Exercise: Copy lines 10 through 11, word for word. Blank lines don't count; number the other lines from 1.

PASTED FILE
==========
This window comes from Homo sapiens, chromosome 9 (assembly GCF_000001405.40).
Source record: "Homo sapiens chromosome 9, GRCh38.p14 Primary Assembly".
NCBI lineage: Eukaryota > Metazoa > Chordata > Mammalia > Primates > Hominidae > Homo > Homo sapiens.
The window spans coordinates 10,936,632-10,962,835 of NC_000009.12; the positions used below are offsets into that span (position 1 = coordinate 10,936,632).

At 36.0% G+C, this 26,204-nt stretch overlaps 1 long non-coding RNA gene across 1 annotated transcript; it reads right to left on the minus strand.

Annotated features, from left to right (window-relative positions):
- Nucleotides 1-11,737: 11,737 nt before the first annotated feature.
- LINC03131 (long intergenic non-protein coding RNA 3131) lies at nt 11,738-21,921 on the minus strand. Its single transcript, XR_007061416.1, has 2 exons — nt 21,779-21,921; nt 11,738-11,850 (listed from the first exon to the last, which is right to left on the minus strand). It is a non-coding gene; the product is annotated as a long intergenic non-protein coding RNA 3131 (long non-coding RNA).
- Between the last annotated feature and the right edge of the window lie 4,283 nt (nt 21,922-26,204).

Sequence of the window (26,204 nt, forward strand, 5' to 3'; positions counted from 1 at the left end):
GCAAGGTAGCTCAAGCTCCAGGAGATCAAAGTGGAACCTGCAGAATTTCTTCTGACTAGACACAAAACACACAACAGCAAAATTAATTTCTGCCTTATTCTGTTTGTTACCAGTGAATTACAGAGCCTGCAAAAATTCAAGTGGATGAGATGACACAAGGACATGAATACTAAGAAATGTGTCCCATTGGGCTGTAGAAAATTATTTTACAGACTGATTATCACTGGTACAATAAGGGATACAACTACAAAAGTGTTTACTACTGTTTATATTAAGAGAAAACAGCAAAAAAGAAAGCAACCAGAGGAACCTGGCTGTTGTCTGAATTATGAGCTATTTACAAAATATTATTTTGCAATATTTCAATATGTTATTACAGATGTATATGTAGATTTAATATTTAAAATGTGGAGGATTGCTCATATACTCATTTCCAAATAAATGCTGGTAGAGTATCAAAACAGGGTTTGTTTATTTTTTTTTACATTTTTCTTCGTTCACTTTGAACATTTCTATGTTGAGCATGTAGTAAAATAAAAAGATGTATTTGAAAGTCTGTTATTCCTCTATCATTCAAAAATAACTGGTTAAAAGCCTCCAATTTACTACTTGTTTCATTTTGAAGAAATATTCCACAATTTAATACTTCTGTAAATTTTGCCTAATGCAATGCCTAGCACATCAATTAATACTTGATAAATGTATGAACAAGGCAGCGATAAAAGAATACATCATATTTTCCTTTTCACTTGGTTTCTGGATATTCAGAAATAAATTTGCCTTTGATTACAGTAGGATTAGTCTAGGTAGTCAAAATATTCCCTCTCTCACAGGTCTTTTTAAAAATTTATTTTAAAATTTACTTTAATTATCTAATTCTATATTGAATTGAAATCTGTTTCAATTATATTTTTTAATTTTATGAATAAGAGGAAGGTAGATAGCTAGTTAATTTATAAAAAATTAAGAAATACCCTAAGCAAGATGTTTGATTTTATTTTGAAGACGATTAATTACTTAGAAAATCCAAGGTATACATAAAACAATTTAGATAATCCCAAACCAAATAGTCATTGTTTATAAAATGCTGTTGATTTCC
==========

Sequence of the window (26,204 nt, forward strand, 5' to 3'; positions counted from 1 at the left end):
GCAAGGTAGCTCAAGCTCCAGGAGATCAAAGTGGAACCTGCAGAATTTCTTCTGACTAGACACAAAACACACAACAGCAAAATTAATTTCTGCCTTATTCTGTTTGTTACCAGTGAATTACAGAGCCTGCAAAAATTCAAGTGGATGAGATGACACAAGGACATGAATACTAAGAAATGTGTCCCATTGGGCTGTAGAAAATTATTTTACAGACTGATTATCACTGGTACAATAAGGGATACAACTACAAAAGTGTTTACTACTGTTTATATTAAGAGAAAACAGCAAAAAAGAAAGCAACCAGAGGAACCTGGCTGTTGTCTGAATTATGAGCTATTTACAAAATATTATTTTGCAATATTTCAATATGTTATTACAGATGTATATGTAGATTTAATATTTAAAATGTGGAGGATTGCTCATATACTCATTTCCAAATAAATGCTGGTAGAGTATCAAAACAGGGTTTGTTTATTTTTTTTTACATTTTTCTTCGTTCACTTTGAACATTTCTATGTTGAGCATGTAGTAAAATAAAAAGATGTATTTGAAAGTCTGTTATTCCTCTATCATTCAAAAATAACTGGTTAAAAGCCTCCAATTTACTACTTGTTTCATTTTGAAGAAATATTCCACAATTTAATACTTCTGTAAATTTTGCCTAATGCAATGCCTAGCACATCAATTAATACTTGATAAATGTATGAACAAGGCAGCGATAAAAGAATACATCATATTTTCCTTTTCACTTGGTTTCTGGATATTCAGAAATAAATTTGCCTTTGATTACAGTAGGATTAGTCTAGGTAGTCAAAATATTCCCTCTCTCACAGGTCTTTTTAAAAATTTATTTTAAAATTTACTTTAATTATCTAATTCTATATTGAATTGAAATCTGTTTCAATTATATTTTTTAATTTTATGAATAAGAGGAAGGTAGATAGCTAGTTAATTTATAAAAAATTAAGAAATACCCTAAGCAAGATGTTTGATTTTATTTTGAAGACGATTAATTACTTAGAAAATCCAAGGTATACATAAAACAATTTAGATAATCCCAAACCAAATAGTCATTGTTTATAAAATGCTGTTGATTTCC